We are continuing to look at Paul’s letter to the church at Colossae. As we discussed earlier, this letter was probably the only written part of the New Testament many members of this church ever received. 

Think about that for a moment in context as though you were Paul.  There are a group of people who had followed Judaism, angelology, or paganism who heard someone, other than Paul, preach the message of salvation through Christ and they accepted Jesus.  Now, you have a chance to send them a short letter of fewer than 2,000 words.  For perspective that is about 3 typed pages. In those three pages, you want to encourage these people in what it means to be a Christian, what to do and what not to do, and how to become who they claim to be.  What would you put into those precious few words?  It is a difficult challenge.

Over the last few weeks, we have spoken about some of instructions and topics Paul put in his letter.  Paul said to his readers that they were now “in Christ,” and that their lives needed to be “rooted in Christ.”  Paul described his readers as having died and being raised into new life.  Paul called on his readers to set their hearts on Christ and their minds toward heaven. 

          All of these topics were important and major objectives for those who claimed Christ to understand that they may grow into mature Christians.  Paul’s letter was almost over.  There is a bit more space before he must stop writing.  What then must he include to make his one and only letter to this church complete?  Not surprising, Paul turned to the subject of prayer.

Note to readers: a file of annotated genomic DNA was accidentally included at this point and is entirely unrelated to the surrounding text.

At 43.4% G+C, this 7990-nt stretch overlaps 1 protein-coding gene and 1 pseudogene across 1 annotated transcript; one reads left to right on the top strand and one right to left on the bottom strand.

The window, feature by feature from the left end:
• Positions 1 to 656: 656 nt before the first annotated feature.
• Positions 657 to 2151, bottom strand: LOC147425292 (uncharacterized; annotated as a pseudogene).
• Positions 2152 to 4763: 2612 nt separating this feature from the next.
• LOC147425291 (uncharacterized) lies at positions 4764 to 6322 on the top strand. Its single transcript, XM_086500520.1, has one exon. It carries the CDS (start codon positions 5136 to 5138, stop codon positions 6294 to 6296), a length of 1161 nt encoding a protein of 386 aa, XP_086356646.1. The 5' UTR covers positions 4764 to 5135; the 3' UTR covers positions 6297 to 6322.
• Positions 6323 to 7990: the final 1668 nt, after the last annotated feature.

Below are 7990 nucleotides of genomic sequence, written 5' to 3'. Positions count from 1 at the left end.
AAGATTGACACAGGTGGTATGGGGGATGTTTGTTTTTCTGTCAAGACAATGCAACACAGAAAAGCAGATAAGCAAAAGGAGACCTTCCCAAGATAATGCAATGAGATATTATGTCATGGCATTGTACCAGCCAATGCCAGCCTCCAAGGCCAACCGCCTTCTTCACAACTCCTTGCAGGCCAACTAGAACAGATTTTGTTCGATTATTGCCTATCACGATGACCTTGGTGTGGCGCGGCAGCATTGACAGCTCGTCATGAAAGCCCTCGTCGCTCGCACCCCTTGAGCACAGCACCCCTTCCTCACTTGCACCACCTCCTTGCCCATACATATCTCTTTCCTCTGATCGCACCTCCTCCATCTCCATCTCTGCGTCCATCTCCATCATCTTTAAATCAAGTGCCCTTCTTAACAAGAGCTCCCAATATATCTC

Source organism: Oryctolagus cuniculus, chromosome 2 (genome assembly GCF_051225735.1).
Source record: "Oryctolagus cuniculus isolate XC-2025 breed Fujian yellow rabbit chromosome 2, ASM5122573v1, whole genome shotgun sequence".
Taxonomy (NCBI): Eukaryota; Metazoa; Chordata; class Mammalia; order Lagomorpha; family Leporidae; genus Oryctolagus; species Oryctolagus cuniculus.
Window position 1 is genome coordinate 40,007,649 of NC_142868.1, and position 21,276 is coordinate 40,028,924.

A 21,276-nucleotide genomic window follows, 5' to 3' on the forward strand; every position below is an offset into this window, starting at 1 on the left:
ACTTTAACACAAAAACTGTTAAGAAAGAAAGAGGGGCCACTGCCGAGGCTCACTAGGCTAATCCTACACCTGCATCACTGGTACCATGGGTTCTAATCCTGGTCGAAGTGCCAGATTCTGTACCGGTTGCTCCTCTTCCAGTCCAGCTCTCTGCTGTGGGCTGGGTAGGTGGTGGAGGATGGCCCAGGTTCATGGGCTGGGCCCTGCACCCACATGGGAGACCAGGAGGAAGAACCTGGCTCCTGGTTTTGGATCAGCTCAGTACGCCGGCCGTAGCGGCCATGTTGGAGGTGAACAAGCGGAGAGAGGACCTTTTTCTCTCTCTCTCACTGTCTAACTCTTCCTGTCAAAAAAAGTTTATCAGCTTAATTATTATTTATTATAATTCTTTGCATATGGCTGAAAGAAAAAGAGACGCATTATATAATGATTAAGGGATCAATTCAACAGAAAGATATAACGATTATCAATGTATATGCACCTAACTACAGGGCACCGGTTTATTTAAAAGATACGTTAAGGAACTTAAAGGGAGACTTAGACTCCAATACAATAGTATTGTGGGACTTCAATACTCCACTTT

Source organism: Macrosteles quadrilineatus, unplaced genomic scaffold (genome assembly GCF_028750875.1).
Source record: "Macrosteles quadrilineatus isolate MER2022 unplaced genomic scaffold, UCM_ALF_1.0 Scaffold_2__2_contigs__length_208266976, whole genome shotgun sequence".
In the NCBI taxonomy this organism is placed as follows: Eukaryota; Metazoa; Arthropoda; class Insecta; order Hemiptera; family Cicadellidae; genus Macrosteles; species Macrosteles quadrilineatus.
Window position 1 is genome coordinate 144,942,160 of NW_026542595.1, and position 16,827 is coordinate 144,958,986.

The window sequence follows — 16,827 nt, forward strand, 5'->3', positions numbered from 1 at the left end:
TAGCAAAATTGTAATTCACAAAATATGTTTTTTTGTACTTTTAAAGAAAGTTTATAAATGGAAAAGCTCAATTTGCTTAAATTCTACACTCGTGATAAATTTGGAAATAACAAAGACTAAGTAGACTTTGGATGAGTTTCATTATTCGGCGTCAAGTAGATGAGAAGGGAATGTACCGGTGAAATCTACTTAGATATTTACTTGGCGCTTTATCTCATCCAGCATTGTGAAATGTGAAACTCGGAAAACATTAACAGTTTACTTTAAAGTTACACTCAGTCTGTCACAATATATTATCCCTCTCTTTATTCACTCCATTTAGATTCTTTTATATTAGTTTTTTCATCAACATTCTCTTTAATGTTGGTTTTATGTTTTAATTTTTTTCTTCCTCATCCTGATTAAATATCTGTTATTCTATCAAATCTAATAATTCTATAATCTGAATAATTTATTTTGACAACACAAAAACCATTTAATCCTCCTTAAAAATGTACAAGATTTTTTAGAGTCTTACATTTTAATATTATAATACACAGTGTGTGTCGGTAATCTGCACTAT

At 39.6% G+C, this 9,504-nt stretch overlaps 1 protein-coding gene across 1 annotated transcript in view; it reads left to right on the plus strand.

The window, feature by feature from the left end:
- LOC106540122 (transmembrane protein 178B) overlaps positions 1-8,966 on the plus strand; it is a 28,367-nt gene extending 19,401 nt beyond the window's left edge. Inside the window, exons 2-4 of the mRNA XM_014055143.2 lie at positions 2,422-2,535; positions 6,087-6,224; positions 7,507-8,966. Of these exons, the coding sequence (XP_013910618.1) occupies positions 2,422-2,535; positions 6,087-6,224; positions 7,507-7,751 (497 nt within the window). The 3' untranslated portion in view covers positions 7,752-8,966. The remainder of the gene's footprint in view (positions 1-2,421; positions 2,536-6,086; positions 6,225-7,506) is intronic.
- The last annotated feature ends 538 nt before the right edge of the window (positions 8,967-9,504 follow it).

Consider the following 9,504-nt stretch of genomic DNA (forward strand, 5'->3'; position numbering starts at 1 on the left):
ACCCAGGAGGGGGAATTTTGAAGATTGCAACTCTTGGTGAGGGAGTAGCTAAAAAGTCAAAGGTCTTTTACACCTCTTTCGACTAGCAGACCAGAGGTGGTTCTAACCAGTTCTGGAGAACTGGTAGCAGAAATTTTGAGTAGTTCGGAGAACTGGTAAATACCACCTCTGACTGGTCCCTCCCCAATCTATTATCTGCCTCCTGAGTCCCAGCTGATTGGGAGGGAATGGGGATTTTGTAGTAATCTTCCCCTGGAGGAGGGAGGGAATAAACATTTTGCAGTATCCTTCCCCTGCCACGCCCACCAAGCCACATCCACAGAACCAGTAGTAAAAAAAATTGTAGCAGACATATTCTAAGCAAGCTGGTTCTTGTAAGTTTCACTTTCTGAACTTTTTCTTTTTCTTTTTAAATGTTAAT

Prayer.  What is prayer?  The most basic definition of prayer is “talking to God.”  Prayer is not meditation or passive reflection; it is direct address to God.  It is the communication of the human soul with the Lord who created the soul.  Prayer is the primary way for the believer in Jesus Christ to communicate his or her emotions and desires with God and to fellowship with God.  Prayer can be audible or silent, private or public, formal or informal.  And so, Paul began his final major topic this way, “Devote yourselves to prayer, being watchful and thankful” (Colossians 4:2).

Devote yourselves to prayer” (Colossians 4:2a).  The Greek verb Paul used for “devote” was plural, meaning devotion to prayer was expected to be an activity of the entire church, not just a few prayer warriors.  Where Paul said, “Devote yourselves in prayer,” we might say, “You must pray together.”

What prayer might Paul have wanted the church to pray together?  I think it is likely the prayer Paul had in mind was the prayer he offered for the church earlier in the letter.  In Chapter 1 of the letter to the Colossians, Paul said, “We continually ask God to fill you with the knowledge of his will through all the wisdom and understanding that the Spirit gives, 10 so that you may live a life worthy of the Lord and please him in every way: bearing fruit in every good work, growing in the knowledge of God, 11 being strengthened with all power according to his glorious might so that you may have great endurance and patience, 12 and giving joyful thanks to the Father, who has qualified you to share in the inheritance of his holy people in the kingdom of light” (Colossians 1:9b-12).